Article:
The best way to end an introduction is to leave the conversation open. For example, if the intro is for a job interview, ask the hiring manager how they’d like to proceed. If it’s a meet and greet where there’s only time for introductions, set a follow-up call to ask more questions.
How to create a great self-introduction
Preparing a succinct and genuine introduction is valuable in every facet of your life. Here are five tips for composing the best introduction:
1. Rehearse it
A great way to make introducing yourself less nerve-wracking is to memorize a simple introduction. Customize this to each situation so you don’t have to think on the spot so much, or rehearse intros for various scenarios so you’re never caught off guard.
Try recording yourself saying the introduction to ensure you’re speaking articulately and clearly. You could also rehearse it with a friend to get constructive feedback.
2. Tell a story
Instead of summarizing easily-accessible online information about you, engage your audience by sprinkling in new details and formatting your intro like a story.
A great way to do this is to replicate the STAR interview method. This is the framework:
- Situation: Establish your career path, starting with where you came from and a challenge you faced.
- Task: Define what your position and responsibilities were during this time.
- Action: Tell them how you confronted this challenge.
- Result: Share what you achieved and the insights you gained along the way.
You can shorten or lengthen this story, depending on your circumstances.
3. Communicate your values
Communication skills are essential to making a good first impression. Demonstrate your confidence with good posture, show your values by remaining sincere, and express your consideration for others by actively listening.
4. Showcase your personality
Even in professional settings, your audience wants to know what kind of person you are. A hiring manager cares about your qualifications but also wants to ensure you’ll get along with your coworkers and enjoy the company culture.
Being yourself also shows your sincerity — you’re not about to completely hide qualities such as humor and nerdiness just because this is a formal introduction.
5. End with a question
A great way to show your interest in the person on the other end is to complete your introduction with a question. In a professional setting, this might be asking something about a job description or probing about next steps. This shows you see them as active participants in the conversation and also keeps things moving smoothly.
Personal introduction examples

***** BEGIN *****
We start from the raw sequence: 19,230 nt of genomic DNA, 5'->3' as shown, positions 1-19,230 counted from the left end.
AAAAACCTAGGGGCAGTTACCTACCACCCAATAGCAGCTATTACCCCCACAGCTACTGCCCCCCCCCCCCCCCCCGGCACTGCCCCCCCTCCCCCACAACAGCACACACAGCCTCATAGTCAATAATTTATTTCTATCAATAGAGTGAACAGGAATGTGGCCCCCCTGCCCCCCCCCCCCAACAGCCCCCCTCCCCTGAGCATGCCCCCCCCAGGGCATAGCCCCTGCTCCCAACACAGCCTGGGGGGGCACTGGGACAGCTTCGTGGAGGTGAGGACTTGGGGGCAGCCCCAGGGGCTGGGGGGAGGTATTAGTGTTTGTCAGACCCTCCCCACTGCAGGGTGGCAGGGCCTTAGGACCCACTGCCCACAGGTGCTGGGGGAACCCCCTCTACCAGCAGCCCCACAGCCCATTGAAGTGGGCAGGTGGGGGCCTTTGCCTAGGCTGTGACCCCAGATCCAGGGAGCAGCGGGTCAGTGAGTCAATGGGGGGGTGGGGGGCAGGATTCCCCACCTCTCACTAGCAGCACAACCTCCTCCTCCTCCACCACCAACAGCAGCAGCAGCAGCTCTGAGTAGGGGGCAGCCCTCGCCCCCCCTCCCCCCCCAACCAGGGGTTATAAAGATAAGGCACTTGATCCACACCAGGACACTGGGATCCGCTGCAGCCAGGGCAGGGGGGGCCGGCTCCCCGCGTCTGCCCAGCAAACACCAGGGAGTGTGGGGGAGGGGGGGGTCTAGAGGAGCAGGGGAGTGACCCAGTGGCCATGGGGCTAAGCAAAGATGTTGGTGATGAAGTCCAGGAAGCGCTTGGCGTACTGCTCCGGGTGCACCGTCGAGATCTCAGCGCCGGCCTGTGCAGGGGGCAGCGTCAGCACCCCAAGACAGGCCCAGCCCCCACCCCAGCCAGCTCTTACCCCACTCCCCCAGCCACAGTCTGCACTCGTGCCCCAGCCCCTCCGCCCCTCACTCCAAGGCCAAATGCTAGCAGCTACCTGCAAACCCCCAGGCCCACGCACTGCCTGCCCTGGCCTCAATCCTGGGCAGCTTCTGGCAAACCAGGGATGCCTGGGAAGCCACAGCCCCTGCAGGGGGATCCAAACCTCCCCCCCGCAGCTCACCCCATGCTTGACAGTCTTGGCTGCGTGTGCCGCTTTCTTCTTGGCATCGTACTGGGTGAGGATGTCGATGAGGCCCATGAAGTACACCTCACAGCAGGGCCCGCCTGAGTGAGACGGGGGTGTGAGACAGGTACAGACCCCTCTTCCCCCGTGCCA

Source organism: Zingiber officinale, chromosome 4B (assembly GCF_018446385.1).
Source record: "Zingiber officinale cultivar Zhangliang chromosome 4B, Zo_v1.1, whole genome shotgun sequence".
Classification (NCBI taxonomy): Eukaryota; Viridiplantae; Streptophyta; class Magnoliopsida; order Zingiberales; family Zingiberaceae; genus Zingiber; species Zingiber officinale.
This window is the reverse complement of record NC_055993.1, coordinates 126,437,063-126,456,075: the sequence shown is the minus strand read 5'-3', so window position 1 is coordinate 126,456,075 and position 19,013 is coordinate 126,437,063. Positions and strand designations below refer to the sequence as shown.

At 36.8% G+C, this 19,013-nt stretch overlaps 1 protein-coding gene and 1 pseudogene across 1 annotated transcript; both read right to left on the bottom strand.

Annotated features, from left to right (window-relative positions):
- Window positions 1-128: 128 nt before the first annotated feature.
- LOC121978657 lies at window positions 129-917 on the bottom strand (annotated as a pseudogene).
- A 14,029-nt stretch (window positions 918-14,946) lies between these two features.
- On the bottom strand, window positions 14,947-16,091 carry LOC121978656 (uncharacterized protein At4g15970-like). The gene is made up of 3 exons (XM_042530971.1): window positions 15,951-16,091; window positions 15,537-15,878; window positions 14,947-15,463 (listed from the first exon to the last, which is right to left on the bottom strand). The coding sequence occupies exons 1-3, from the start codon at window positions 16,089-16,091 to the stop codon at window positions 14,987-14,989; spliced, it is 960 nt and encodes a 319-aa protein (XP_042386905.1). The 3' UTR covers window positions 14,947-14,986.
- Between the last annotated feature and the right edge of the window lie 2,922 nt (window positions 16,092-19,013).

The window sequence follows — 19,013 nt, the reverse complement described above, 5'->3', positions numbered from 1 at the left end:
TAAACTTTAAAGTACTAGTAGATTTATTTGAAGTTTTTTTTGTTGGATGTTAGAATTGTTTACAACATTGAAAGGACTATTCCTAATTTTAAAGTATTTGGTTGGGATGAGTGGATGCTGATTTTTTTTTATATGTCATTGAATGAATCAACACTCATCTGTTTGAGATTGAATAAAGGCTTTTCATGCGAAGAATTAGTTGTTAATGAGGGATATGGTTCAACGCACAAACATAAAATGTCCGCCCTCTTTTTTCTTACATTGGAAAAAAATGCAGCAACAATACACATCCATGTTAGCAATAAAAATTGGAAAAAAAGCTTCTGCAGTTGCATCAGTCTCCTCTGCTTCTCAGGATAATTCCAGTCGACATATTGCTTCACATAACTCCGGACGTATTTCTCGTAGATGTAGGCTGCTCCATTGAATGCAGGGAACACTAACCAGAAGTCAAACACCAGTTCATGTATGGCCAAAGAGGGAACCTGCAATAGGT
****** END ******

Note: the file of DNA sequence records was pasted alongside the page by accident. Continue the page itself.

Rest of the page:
You understand the importance of a great self-intro, know how to format one, and are filled with tips and tricks for creating a great first impression. Here are two introduction templates for different scenarios to help you get started:
Example 1 — Job interview intro
Hey [recruiter name],
My name’s [name]. I completed my [qualifying course or training] in [year] and have [x] years of experience working as [relevant position]. While working for [previous company’s name], I developed [soft and hard skills], which I think will apply well to this role.
I’ve also been hoping to work on my [ambitions], and I know I’d get the opportunity to do so at [this company] since you value [insert value]. I look forward to telling you more about my qualifications throughout this call and thank you in advance for your time.
Do you have any questions about the resume I sent over?
Example 2 — New team member intro
I’m [your name]. I’ve just joined this department as [position]. I have [x] years of experience [list relevant tasks and situations]. I’ve had the pleasure of meeting some of you already and look forward to getting to know everyone here better. To start, maybe everyone could mention the position they’re in and the clients they’re focused on?
Composing a self-introduction is an excellent opportunity to reflect on where you’ve been, what you’d like to achieve, and what you have to offer. We make formal and informal intros all the time, be it with a new date or a potential employer, so it’s worth knowing how to introduce yourself.
Consider asking friends, family, and colleagues for help if you find it hard to summarize your past and qualifications. Fresh perspectives are always helpful since it’s hard to pinpoint our own strengths and weaknesses. And once you’ve practiced a basic intro a few times, you’ll feel ready for every scenario.